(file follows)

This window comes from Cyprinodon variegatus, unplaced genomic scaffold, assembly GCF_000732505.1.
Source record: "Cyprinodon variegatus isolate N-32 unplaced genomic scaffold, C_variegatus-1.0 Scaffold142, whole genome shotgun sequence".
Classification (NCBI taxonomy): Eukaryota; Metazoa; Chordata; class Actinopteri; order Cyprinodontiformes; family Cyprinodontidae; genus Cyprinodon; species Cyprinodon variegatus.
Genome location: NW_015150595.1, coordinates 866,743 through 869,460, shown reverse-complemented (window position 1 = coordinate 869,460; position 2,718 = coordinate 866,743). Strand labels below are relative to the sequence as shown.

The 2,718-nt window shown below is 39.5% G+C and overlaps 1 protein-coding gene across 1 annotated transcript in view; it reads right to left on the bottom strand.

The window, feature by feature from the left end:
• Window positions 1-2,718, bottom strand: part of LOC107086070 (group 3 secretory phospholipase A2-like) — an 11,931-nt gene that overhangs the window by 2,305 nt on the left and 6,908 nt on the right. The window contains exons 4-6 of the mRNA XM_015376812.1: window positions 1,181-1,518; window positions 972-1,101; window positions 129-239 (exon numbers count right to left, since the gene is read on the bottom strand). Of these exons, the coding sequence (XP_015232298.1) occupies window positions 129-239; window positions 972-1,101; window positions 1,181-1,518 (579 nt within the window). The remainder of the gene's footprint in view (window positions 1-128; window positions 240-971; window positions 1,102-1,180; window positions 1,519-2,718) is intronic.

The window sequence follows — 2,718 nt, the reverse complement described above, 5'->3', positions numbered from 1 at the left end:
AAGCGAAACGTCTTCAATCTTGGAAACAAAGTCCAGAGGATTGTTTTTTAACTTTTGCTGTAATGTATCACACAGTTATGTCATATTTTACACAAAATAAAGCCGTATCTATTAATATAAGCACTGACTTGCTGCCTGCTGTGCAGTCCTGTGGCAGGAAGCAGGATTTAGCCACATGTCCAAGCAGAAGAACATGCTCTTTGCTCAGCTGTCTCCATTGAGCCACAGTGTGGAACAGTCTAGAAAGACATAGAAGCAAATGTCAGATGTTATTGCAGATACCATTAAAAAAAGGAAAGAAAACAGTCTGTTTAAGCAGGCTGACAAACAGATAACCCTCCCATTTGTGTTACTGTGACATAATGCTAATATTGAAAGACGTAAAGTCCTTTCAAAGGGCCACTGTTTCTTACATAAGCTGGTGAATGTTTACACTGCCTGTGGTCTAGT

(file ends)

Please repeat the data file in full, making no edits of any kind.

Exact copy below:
This window comes from Cyprinodon variegatus, unplaced genomic scaffold, assembly GCF_000732505.1.
Source record: "Cyprinodon variegatus isolate N-32 unplaced genomic scaffold, C_variegatus-1.0 Scaffold142, whole genome shotgun sequence".
Classification (NCBI taxonomy): Eukaryota; Metazoa; Chordata; class Actinopteri; order Cyprinodontiformes; family Cyprinodontidae; genus Cyprinodon; species Cyprinodon variegatus.
Genome location: NW_015150595.1, coordinates 866,743 through 869,460, shown reverse-complemented (window position 1 = coordinate 869,460; position 2,718 = coordinate 866,743). Strand labels below are relative to the sequence as shown.

The 2,718-nt window shown below is 39.5% G+C and overlaps 1 protein-coding gene across 1 annotated transcript in view; it reads right to left on the bottom strand.

The window, feature by feature from the left end:
• Window positions 1-2,718, bottom strand: part of LOC107086070 (group 3 secretory phospholipase A2-like) — an 11,931-nt gene that overhangs the window by 2,305 nt on the left and 6,908 nt on the right. The window contains exons 4-6 of the mRNA XM_015376812.1: window positions 1,181-1,518; window positions 972-1,101; window positions 129-239 (exon numbers count right to left, since the gene is read on the bottom strand). Of these exons, the coding sequence (XP_015232298.1) occupies window positions 129-239; window positions 972-1,101; window positions 1,181-1,518 (579 nt within the window). The remainder of the gene's footprint in view (window positions 1-128; window positions 240-971; window positions 1,102-1,180; window positions 1,519-2,718) is intronic.

The window sequence follows — 2,718 nt, the reverse complement described above, 5'->3', positions numbered from 1 at the left end:
AAGCGAAACGTCTTCAATCTTGGAAACAAAGTCCAGAGGATTGTTTTTTAACTTTTGCTGTAATGTATCACACAGTTATGTCATATTTTACACAAAATAAAGCCGTATCTATTAATATAAGCACTGACTTGCTGCCTGCTGTGCAGTCCTGTGGCAGGAAGCAGGATTTAGCCACATGTCCAAGCAGAAGAACATGCTCTTTGCTCAGCTGTCTCCATTGAGCCACAGTGTGGAACAGTCTAGAAAGACATAGAAGCAAATGTCAGATGTTATTGCAGATACCATTAAAAAAAGGAAAGAAAACAGTCTGTTTAAGCAGGCTGACAAACAGATAACCCTCCCATTTGTGTTACTGTGACATAATGCTAATATTGAAAGACGTAAAGTCCTTTCAAAGGGCCACTGTTTCTTACATAAGCTGGTGAATGTTTACACTGCCTGTGGTCTAGT